I have been a fan of Benjamin Franklin for most of my life. That?s why I made arrangements with Joel Edler to order two examples of each of the commemorative silver dollars and the Coin and Chronicles set for me on opening day, Jan. 17. I was away on vacation that week. I didn?t want to miss anything.
I cannot say when I first became aware of Benjamin Franklin. I was a child. It probably was at school. However, the idea of a grown man flying a kite in a thunderstorm seemed so whimsical that it appealed to me. Perhaps future generations will find the idea of Steve Jobs building computers in his garage to be a similarly whimsical thing to do. Both activities had serious purpose, and incredibly important results, but at the time, neither seemed to be the adult thing to do.
How could a kid resist? It didn?t matter to me that Franklin might be a part of history. It didn?t matter to me that grownups wanted me to learn about him. It didn?t matter to me that Franklin might be some dusty old figure. He flew kites. I flew kites. He did it for serious scientific purpose. I did it for fun. It didn?t matter. We had a connection. I was hooked. I needed to know more.
I remember buying a paperback biography of Franklin through the Scholastic Book Service at school. I devoured it. The price was somewhere around 30 or 40 cents. (Remember, this was some 40 years ago.) It was money well spent.
Franklin?s sayings from Poor Richard?s Almanac were also alive in my life. ?A penny saved, is a penny earned,? summed up my parents? attitude toward money, which is logical considering their childhood experiences included the Great Depression when money was really tight. It became my attitude toward money as well. I got a paper route when I was 11 to earn more of those pennies, and, quite conveniently, to examine them all for possible inclusion in my coin collection.
Even in numismatics, Franklin was there. I knew he was on the half dollar. I had a few of them, but my collecting activity would have been severely restricted for lack of funds had I focused much time or energy on that denomination. I simply didn?t.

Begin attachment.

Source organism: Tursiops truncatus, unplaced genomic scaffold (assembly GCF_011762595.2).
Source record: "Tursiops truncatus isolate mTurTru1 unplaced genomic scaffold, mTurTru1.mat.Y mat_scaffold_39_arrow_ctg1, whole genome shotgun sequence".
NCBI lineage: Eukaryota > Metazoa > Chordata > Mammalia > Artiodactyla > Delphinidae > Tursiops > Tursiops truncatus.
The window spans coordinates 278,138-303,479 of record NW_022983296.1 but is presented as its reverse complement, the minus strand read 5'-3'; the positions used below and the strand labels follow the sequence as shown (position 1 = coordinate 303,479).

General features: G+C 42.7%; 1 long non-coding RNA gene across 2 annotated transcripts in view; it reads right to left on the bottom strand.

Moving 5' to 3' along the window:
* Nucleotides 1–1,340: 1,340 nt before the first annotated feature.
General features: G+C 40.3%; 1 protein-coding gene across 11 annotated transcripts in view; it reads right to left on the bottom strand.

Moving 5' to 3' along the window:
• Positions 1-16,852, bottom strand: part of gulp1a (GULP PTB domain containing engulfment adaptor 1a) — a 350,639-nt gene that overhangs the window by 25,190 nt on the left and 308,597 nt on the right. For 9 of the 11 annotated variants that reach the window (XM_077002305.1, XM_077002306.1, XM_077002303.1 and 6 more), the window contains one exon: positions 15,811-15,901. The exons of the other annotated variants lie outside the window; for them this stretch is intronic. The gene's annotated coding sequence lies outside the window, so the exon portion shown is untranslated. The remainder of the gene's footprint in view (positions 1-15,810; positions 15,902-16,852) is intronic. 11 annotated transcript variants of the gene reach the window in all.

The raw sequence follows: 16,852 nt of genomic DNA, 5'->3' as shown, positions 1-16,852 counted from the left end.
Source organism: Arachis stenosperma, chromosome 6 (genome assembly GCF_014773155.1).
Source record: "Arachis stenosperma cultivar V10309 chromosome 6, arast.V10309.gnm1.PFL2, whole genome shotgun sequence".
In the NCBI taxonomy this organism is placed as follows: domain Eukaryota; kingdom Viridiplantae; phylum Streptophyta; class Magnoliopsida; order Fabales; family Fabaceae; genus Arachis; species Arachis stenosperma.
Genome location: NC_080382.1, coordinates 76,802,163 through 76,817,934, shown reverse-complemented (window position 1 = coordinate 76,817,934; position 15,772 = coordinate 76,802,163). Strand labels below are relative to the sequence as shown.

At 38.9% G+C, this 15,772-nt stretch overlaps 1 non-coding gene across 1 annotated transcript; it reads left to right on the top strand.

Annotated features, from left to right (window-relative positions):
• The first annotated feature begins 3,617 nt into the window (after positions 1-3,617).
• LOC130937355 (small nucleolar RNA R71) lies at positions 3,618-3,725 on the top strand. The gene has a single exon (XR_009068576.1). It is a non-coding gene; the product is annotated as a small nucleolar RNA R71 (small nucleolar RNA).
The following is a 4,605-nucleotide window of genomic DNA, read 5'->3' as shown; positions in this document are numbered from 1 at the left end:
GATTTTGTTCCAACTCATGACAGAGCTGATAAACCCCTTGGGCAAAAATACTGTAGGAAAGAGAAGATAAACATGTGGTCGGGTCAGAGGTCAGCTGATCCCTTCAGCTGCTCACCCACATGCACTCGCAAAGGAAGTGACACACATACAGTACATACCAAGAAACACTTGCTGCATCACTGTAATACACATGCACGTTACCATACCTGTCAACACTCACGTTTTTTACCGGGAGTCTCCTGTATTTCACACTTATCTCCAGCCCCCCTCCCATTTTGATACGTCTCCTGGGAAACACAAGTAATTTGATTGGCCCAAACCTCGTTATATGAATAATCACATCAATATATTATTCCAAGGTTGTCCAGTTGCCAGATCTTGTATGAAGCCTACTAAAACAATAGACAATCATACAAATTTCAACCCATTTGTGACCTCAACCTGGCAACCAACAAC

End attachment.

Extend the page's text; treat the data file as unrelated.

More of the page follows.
I was delighted to find out that Franklin printed paper money for Pennsylvania and even used leaf designs to help deter counterfeiting. If you look on the Continental dollar and the Fugio cent, you find, ?Mind your business.?
As I got older, I read Franklin?s autobiography. I liked that too, but I took it at face value. Modern scholars tell me I shouldn?t. I simply gathered that hard work was a good thing and is usually rewarded.
Three decades or so passed before I renewed my acquaintance with Franklin. When Walter Isaacson?s Benjamin Franklin, An American Life, was published in 2003, I bought it. I read it. I loved it.
I had never realized how financially successful Franklin had become in his life.
He retired from his own printing business at the age of 42. He devoted himself to science and also to government. I knew about his kite flying, but I had never thought about who or what was paying his bills as he chased after lightning. Now I know.
I knew he was a Founding Father and our representative to France, but never understood the details.
Now that I have gray in my hair, my perspective on life has changed with the years, I appreciate even more how well Franklin did with his life. He had his faults. Who doesn?t? But his accomplishments when combined with the sheer delight he seemed to take in everything isn?t a bad model to follow.
So I have ordered Franklin commemorative silver dollars. They honor an American worthy of honor. They remind me of my own past and life?s lessons learned. They inspire me to want to do something more in my own future than simply retire and sit in a rocking chair.
Then, of course, there is that kite. I haven?t flown one in years, but the commemorative dollar design will serve to remind me that even as an adult, I should be open to a touch of whimsy in what I choose to do.